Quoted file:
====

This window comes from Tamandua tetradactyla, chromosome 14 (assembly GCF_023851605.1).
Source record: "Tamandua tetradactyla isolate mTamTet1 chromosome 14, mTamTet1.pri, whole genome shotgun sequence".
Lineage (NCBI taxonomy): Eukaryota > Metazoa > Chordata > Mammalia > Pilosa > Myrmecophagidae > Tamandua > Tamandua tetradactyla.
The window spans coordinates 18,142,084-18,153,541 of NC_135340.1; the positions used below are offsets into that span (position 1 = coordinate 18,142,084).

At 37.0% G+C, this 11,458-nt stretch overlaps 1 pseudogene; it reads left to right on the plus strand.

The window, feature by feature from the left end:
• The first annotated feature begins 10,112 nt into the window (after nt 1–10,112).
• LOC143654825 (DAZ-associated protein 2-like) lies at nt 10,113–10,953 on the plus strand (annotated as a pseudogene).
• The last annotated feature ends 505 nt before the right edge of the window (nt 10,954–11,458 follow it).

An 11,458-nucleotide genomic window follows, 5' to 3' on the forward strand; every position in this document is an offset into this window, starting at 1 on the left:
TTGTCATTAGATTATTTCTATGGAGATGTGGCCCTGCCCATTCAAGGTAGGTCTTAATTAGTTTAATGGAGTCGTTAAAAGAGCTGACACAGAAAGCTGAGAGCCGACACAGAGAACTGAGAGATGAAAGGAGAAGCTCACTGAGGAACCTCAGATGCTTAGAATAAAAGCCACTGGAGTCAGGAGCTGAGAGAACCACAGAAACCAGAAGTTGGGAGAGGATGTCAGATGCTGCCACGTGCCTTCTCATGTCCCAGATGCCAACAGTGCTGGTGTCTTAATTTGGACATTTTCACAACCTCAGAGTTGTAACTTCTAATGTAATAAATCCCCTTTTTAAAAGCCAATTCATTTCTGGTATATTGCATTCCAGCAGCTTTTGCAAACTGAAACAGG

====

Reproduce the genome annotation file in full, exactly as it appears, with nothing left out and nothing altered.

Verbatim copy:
This window comes from Tamandua tetradactyla, chromosome 14 (assembly GCF_023851605.1).
Source record: "Tamandua tetradactyla isolate mTamTet1 chromosome 14, mTamTet1.pri, whole genome shotgun sequence".
Lineage (NCBI taxonomy): Eukaryota > Metazoa > Chordata > Mammalia > Pilosa > Myrmecophagidae > Tamandua > Tamandua tetradactyla.
The window spans coordinates 18,142,084-18,153,541 of NC_135340.1; the positions used below are offsets into that span (position 1 = coordinate 18,142,084).

At 37.0% G+C, this 11,458-nt stretch overlaps 1 pseudogene; it reads left to right on the plus strand.

The window, feature by feature from the left end:
• The first annotated feature begins 10,112 nt into the window (after nt 1–10,112).
• LOC143654825 (DAZ-associated protein 2-like) lies at nt 10,113–10,953 on the plus strand (annotated as a pseudogene).
• The last annotated feature ends 505 nt before the right edge of the window (nt 10,954–11,458 follow it).

An 11,458-nucleotide genomic window follows, 5' to 3' on the forward strand; every position in this document is an offset into this window, starting at 1 on the left:
TTGTCATTAGATTATTTCTATGGAGATGTGGCCCTGCCCATTCAAGGTAGGTCTTAATTAGTTTAATGGAGTCGTTAAAAGAGCTGACACAGAAAGCTGAGAGCCGACACAGAGAACTGAGAGATGAAAGGAGAAGCTCACTGAGGAACCTCAGATGCTTAGAATAAAAGCCACTGGAGTCAGGAGCTGAGAGAACCACAGAAACCAGAAGTTGGGAGAGGATGTCAGATGCTGCCACGTGCCTTCTCATGTCCCAGATGCCAACAGTGCTGGTGTCTTAATTTGGACATTTTCACAACCTCAGAGTTGTAACTTCTAATGTAATAAATCCCCTTTTTAAAAGCCAATTCATTTCTGGTATATTGCATTCCAGCAGCTTTTGCAAACTGAAACAGG